Can Hamas be brought to the peace table?
Published on September 18, 2003 By Larry Kuperman In Current Events
I read an interesting article in Time Magazine today entitled "Inside the War on Hamas." I have linked to it below.

Two things are apparent to me:
1- Under the current state of affairs, no real peace process can go forward without the active participation of Hamas. I don't just mean peace between Israel and the Palestinians, I mean peace in the entire region. Please note also that I began by saying "Under the current state of affairs."
2- Hamas has little or no incentive to participate in any such process. Their power can perhaps be only used to derail any process.

It would be very naive to think that Hamas is not actively associated with Al Queda and other terrorist organizations. They are certainly well funded and well supplied. No shortage of bombs or money. So we are looking at a powerful organization, with perhaps billions of dollars in funding and an international reach

Within the Occupied Territories Hamas exerts tremendous political power. Would the organization and its leaders retain this power if a peaceful accord was reached? Unlikely. Of course, Israel's former Prime Minister Menachim Begin was part of an organization that committed acts of terrorism against the British and later assumed power in a legitimate government, so there is a possibility. But the degree of power is quite different. Hamas leaders basically have the power of life and death within their enclaves.

Having said that, what would compel them to yield this power to a civilian government? I pose this as a question, but would not be surprised if the only answer was brute force, probably international is scope. Maybe someone will see an answer that I don't.

on Sep 19, 2003
The problem with Hamas and many other 'freedom fighter' terrorists is the general support they receive from the population.

I would totally agree with you that no peace is possible at the moment without the participation of Hamas. This is a very similar situation to Northern Ireland in the 70's and 80's. Peace was not possible without active participation of the majority terrorist groups.

I believe that your second statement 'Hamas has little or no incentive to participate in any such process' is too broad. Without a doubt some members of Hamas are only in it for the killing and the power they have and fear they create, but I believe that most of them would be honestly willing to negotiate a settlement if they trusted Israel to deliver. It's again similar to Northern Ireland, splinter groups of right wing terrorists split form The IRA because they had no desire for peace.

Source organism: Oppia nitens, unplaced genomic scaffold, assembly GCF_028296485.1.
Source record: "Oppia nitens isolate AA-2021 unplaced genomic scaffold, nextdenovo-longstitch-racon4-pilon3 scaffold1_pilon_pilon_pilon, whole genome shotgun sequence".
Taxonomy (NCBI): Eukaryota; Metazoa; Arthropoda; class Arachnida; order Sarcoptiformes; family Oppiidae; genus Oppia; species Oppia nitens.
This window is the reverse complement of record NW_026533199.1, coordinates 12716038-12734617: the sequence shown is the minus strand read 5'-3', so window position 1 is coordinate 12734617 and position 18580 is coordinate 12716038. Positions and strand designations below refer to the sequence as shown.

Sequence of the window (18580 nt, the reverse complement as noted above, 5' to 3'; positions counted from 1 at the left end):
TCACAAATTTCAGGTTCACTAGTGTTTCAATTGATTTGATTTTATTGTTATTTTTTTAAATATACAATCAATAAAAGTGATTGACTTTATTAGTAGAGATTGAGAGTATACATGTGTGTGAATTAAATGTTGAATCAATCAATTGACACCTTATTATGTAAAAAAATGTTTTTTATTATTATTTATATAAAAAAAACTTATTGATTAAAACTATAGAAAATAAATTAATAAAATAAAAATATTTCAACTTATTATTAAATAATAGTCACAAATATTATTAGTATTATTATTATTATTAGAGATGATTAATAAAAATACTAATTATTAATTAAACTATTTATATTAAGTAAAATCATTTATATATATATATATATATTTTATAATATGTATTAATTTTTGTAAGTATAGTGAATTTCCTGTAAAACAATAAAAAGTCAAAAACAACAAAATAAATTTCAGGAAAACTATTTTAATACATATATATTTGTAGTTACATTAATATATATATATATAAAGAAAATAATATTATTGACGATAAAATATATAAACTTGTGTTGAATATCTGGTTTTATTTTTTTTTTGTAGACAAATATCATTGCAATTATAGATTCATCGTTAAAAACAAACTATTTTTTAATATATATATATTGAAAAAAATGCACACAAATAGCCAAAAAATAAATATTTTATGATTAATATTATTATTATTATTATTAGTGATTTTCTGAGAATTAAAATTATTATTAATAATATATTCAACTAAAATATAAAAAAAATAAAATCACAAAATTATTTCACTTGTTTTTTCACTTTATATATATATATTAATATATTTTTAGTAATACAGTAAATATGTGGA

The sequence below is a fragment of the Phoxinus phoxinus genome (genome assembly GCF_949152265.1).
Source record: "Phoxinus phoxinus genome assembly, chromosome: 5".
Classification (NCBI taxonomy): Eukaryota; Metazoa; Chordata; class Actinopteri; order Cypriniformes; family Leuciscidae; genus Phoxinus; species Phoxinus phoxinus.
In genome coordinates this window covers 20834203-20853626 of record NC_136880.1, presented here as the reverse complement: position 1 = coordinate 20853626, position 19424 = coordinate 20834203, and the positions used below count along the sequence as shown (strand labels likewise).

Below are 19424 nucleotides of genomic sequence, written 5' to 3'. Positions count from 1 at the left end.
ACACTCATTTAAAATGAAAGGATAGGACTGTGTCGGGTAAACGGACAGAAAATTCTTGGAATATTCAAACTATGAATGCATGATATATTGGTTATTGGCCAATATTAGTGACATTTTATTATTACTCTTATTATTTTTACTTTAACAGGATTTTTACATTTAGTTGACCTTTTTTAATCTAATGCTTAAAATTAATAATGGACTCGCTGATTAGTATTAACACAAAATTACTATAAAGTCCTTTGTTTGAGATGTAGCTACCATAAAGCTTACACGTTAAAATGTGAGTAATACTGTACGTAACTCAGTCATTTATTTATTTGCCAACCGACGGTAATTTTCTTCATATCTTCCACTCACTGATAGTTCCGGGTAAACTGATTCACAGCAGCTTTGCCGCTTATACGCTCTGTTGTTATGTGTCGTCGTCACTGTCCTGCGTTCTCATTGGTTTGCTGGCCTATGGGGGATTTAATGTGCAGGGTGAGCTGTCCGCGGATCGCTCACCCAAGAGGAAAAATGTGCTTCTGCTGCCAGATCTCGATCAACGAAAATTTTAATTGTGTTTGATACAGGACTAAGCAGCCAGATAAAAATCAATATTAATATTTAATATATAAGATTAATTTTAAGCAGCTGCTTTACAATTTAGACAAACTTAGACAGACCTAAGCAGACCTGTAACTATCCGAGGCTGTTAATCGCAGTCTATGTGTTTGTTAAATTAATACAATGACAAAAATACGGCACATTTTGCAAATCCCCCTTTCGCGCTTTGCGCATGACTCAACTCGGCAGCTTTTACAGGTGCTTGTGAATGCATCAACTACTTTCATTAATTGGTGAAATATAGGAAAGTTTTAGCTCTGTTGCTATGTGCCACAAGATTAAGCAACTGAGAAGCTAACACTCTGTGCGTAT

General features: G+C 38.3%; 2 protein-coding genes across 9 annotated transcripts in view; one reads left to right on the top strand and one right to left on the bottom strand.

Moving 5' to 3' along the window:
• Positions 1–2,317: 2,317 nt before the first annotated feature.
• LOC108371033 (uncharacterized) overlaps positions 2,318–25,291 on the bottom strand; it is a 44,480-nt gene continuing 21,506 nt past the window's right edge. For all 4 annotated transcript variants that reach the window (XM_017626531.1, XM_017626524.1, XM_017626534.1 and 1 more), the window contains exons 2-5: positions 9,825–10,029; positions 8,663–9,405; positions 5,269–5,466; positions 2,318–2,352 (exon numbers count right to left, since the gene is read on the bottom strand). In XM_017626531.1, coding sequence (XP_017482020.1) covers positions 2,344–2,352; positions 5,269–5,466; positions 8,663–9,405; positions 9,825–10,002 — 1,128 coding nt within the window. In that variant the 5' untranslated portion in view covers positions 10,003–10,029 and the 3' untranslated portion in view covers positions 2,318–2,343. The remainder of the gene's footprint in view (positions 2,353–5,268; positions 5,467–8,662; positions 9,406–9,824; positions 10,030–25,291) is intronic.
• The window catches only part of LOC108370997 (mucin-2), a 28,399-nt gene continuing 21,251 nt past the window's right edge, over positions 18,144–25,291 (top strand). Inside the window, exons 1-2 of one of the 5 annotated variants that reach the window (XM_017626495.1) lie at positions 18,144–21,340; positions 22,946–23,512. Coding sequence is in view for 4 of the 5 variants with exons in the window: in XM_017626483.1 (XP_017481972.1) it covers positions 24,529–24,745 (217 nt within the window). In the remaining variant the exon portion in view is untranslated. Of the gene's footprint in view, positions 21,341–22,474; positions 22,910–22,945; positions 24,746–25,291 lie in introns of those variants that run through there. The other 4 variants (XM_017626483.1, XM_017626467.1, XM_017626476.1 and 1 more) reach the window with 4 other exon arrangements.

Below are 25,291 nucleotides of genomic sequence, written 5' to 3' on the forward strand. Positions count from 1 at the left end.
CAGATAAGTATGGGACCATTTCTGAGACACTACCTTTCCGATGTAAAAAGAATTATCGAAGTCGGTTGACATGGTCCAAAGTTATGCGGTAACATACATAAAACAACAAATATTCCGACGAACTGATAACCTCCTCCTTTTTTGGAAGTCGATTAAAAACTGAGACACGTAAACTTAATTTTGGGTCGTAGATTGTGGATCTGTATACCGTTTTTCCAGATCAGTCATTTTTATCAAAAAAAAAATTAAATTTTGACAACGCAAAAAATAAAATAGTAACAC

The real problem is convincing these people to relinguish terror for peace. Trying to force them, even through international troops, will not work. It'll just give them new targets for their hatred. No, what needs to occur is a compromise where both parties accept LESS than they want with both parties having the ideal of eventually gaining all they want. The problem is trust. How do you get two sides who hate each other so much to trust each other. Here is where you can bring in the international community to build trust.

Trust however must also come with patience. When things take a step backwards patience is required to bring it forward again. Her is where peace accords often fall. One side breaks a treaty, the other instantly retaliates. Treaty gone. As oppossed to the other side being patient and bearing political pressure for the first side to abide by the terms.

No, the bottom line is that people in Israel and Palestine have themselves to blame for most of their problems. The Israeli's care more for revenge than peace. They are happy to vote hard line politicians into power. The Palestinians are also to blame. They are happy to support Hamas in it's war against Israel and continue their rebellion at all costs. They are the ones suffering the most though and their hatred stops them forcing Hamas and others to the peace table. Without the will of the people 'freedom fighter' type groups cannot survive.

on Oct 02, 2003
This is the same group that fondly looks back on when the Israelies departed Jordan because of Hamas' tactics. I don't like the idea but usually the only way that works with groups like that is an extreame responce. Look at what constant negotiations got us with Hitler, and Napolean. They were taken as signs of weakness to be exploited. Until Hamas really wants to talk peace.

I find the Israelie wall to be interesting. Since they can't get the Palastinians to help them decide where the border should be they will decide on their own. I don't think it will do much to soothe the hatered, it might force a peace for awhile.

Another intersting move has been the Bush administration. IMO The real reason for the war in Iraq was to remove one of the major backers of Hamas. I would not be surprised to hear that intense pressure has been put on Saudi Arabia to withdraw support. There has been a couple of dust storms over reports that hinted at Saudi Arabia's involvment with El Queda and Hamas. I think there was to be a phase two of the war on terrorism by threatening the Saudi's and cleaning out Pakastan. I also think that plan has been put on hold as it seems that the military already has more then it can chew. Without financial support from the rest of the arab world Hamas and the Palastinians would be forced to the peace table.

Something else to consider is that as long as they have a war to fight the leaders have an excuse to do as they wish. Look to our own country to see how we were willing to give the goverment extra powers in the name of national defense. Or our willingness to invade Iraq and Afganistan. While I do think that the invasions do serve to make the world a safer place I don't think that Bush would be as popular without them.